The PCR reactions contained the following: 2 mL gDNA CEPH 1347-02 (50 ng/μL) (100 ng genomic DNA), according to the combinations outlined in Table V, 2 μL of each of the two primers (10 μM) selected from Table IV, 2 μL 10×Buffer, 2 μL MgCl2 (25 mM), 2 μL dNTPs (2.5 mM), 1 μL Taq-Gold polymerase (5U/μL), 7 μL ddH2O. The reactions were subjected to thermal cycling according to the following: an initial incubation for 10 minutes at 95° C., 30 cycles of 30 seconds at 95° C., 1 minute at 50° C., 1 minute at 72° C., and a final incubation for 7 minutes at 72° C., before incubation at 4° C.
 The PCR products were subjected to gel electrophoresis analysis and 5′-nuclease analysis. For gel electrophoresis analysis, an aliquot of the PCR products were separated on an agarose gel by gel electrophoresis. Gel electrophoresis analysis of the PCR products from reactions containing the normal F58 and R56 specific primers showed the production of one correct main product and some longer fragments. Gel electrophoresis analysis of the PCR products from reactions containing the universal-tagged 9-mers, having a binding region, showed the production of a number of smeared bands that resulted from the “random priming” of the universal-tagged 9-mers, having a binding region, on the genomic DNA.
 For 5′-nuclease analysis, the PCR products from the reactions containing various primer combinations were diluted 1000-fold. The reactions subjected to 5′-nuclease analysis were as follows: 1.25 μL 5′-nuclease or FRET probe (5 μM), 2.5 μL F58 primer (1 μM), 2.5 μL R58 primer (1 μM), 3.75 μL ddH2O, 12.5 μL 2×Master mixture for 5′-nuclease, and 2.5 μL of the 1000-fold diluted PCR product. The thermal conditions for 5′-nuclease analysis were 2 minutes at 50° C., 10 minutes at 95° C., and 40 cycles of 15 seconds at 95° C. and 1 minute at 60° C.
 In result (Table 6), sets of primers containing a specific 5-mer region, a 4-mer random base region, and a universal tag (FIG. 7) were able to amplify the COX6b gene from 100 ng of gDNA about 500-fold when the results from the 5′-nuclease results were compared to 5′-nuclease results performed with 100 ng gDNA.
 B. Further amplification of universal-tagged oligonucleotide primer-generated PCR products using universal primers
 PCR products generated using sets of universal-tagged specific primers, not containing a random region, were amplified using universal primers. An initial PCR reaction, containing a synthetic template (Table 7), was performed with two 9-mer primers, having a specific binding region, (5′-CCTGGAGA and 5′-GGTCACAGA; and tagged with either U1 (5′-AGTGGTGCCAGCTCAGCAG) (SEQ ID NO: 1) or U2 (CATGGAGTGTTGGCCAGGA (SEQ ID NO: 2) universal tags, respectively, to generate COX-Ra-U1 and COX-Fa-U2, respectively (Table 6). The PCR products were diluted 1000-fold and subjected to 5′-nuclease analysis using universal primers, U1 and U2.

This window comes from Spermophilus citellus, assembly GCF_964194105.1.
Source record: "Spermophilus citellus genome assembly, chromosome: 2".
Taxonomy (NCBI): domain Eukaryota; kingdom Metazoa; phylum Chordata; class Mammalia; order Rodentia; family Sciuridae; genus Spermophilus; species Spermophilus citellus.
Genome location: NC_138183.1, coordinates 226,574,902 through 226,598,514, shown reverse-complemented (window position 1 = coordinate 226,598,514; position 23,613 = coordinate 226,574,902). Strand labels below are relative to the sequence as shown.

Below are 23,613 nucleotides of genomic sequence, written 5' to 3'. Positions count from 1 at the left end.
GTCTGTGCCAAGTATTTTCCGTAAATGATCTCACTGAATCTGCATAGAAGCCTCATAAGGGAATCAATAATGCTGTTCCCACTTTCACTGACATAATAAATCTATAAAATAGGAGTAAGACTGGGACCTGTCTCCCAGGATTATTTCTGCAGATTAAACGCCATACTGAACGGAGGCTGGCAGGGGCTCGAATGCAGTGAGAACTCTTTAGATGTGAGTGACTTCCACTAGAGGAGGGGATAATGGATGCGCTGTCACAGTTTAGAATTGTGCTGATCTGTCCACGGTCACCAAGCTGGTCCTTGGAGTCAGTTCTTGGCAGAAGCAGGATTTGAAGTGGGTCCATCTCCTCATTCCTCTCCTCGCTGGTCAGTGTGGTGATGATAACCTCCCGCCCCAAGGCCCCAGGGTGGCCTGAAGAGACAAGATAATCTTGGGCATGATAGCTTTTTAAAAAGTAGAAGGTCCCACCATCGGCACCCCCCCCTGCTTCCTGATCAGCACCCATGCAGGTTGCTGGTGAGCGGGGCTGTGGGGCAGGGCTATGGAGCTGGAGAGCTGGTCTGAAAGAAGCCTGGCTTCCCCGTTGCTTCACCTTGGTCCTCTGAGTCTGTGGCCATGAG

For the initial PCR reaction, 2 μL of 1 pM template and 2 μL of each of the 10 μM universal-tagged specific primers, COX-Ra-U1 and COX-Fa-U2, were incubated with 2 μL of 10×buffer, 2 μL of 25 mM MgCl2, 2 μL of 2.5 mM dNTP, 1 μL of 5U/μL Taq-Gold polymerase. The thermal profile for the PCR reaction was an initial incubation for 10 minutes at 95° C., followed by 30 cycles of 30 seconds at 95° C., 1 minute at 50° C., and 1 minute at 72° C., a final cycle of 7 minutes at 72° C., and the reaction was stopped at 4° C.
 The PCR products were diluted 1000-fold and subjected to 5′-nuclease analysis using the U 1 and U2 universal primers described in Table 7. The reaction mixture subjected to 5′-nuclease analysis consisted of the following: 1.25 μL of 5 μM 5′-nuclease probe (Table 6), 2.5 μL of 1 μM universal U1 primer, 2.5 μL of 1 μM universal U2 primer, 3.75 μL ddH20, 12.5 μL 2×Master mix containing enzyme and buffer, 25 μL of the 1000-fold diluted PCR product that resulted from the COX-Fa-U2 and COX-Ra-U1 primed reaction described above. The thermal conditions for the 5′-nuclease assay was a 2 minute incubation at 50° C., followed by a 10 minute incubation at 95° C., followed by 50 cycles of 15 seconds at 95° C. and 1 minute at 60° C.
 The results of the 5′-nuclease analysis are summarized in Table 8. The products generated using the universal-tagged specific primers, COX-Ra-U1 and COX-Fa-U2, were amplifiable using the universal U1 and U2 primers.
 All references cited throughout the specification are hereby expressly incorporated by reference. It is understood that the application of the teachings of the present invention to a specific problem or situation will be within the capabilities of one having ordinary skill in the art in light of the teachings contained herein. Examples of the products and processes of the present invention should not be construed to limit the invention.